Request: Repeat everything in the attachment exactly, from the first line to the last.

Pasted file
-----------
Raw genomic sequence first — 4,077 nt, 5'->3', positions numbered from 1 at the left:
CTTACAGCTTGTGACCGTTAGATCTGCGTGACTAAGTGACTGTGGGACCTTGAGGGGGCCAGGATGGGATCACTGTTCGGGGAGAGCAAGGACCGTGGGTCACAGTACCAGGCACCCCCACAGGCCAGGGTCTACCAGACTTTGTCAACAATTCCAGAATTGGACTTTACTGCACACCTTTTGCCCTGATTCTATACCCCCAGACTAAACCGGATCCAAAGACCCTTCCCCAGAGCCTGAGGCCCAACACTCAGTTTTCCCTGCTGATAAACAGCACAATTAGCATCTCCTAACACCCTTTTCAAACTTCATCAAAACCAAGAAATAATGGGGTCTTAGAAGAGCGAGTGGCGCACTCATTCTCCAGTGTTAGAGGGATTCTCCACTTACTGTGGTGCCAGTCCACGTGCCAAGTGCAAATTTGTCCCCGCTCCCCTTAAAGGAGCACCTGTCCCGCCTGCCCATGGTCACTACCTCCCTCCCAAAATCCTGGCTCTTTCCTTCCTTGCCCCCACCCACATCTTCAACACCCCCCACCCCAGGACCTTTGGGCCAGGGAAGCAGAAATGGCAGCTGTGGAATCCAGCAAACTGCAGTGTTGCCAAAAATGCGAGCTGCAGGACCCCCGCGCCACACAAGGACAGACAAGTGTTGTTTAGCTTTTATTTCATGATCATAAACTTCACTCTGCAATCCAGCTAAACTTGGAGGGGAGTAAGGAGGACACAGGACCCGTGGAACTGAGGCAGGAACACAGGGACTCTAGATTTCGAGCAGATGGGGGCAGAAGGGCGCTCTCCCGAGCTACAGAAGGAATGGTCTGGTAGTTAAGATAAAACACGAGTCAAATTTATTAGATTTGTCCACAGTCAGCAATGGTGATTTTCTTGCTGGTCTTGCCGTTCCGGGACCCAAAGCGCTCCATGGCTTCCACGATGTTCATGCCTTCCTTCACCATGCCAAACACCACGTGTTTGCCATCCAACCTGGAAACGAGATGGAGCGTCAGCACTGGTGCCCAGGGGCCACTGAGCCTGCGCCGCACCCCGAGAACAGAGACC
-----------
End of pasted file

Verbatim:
Raw genomic sequence first — 4,077 nt, 5'->3', positions numbered from 1 at the left:
CTTACAGCTTGTGACCGTTAGATCTGCGTGACTAAGTGACTGTGGGACCTTGAGGGGGCCAGGATGGGATCACTGTTCGGGGAGAGCAAGGACCGTGGGTCACAGTACCAGGCACCCCCACAGGCCAGGGTCTACCAGACTTTGTCAACAATTCCAGAATTGGACTTTACTGCACACCTTTTGCCCTGATTCTATACCCCCAGACTAAACCGGATCCAAAGACCCTTCCCCAGAGCCTGAGGCCCAACACTCAGTTTTCCCTGCTGATAAACAGCACAATTAGCATCTCCTAACACCCTTTTCAAACTTCATCAAAACCAAGAAATAATGGGGTCTTAGAAGAGCGAGTGGCGCACTCATTCTCCAGTGTTAGAGGGATTCTCCACTTACTGTGGTGCCAGTCCACGTGCCAAGTGCAAATTTGTCCCCGCTCCCCTTAAAGGAGCACCTGTCCCGCCTGCCCATGGTCACTACCTCCCTCCCAAAATCCTGGCTCTTTCCTTCCTTGCCCCCACCCACATCTTCAACACCCCCCACCCCAGGACCTTTGGGCCAGGGAAGCAGAAATGGCAGCTGTGGAATCCAGCAAACTGCAGTGTTGCCAAAAATGCGAGCTGCAGGACCCCCGCGCCACACAAGGACAGACAAGTGTTGTTTAGCTTTTATTTCATGATCATAAACTTCACTCTGCAATCCAGCTAAACTTGGAGGGGAGTAAGGAGGACACAGGACCCGTGGAACTGAGGCAGGAACACAGGGACTCTAGATTTCGAGCAGATGGGGGCAGAAGGGCGCTCTCCCGAGCTACAGAAGGAATGGTCTGGTAGTTAAGATAAAACACGAGTCAAATTTATTAGATTTGTCCACAGTCAGCAATGGTGATTTTCTTGCTGGTCTTGCCGTTCCGGGACCCAAAGCGCTCCATGGCTTCCACGATGTTCATGCCTTCCTTCACCATGCCAAACACCACGTGTTTGCCATCCAACCTGGAAACGAGATGGAGCGTCAGCACTGGTGCCCAGGGGCCACTGAGCCTGCGCCGCACCCCGAGAACAGAGACC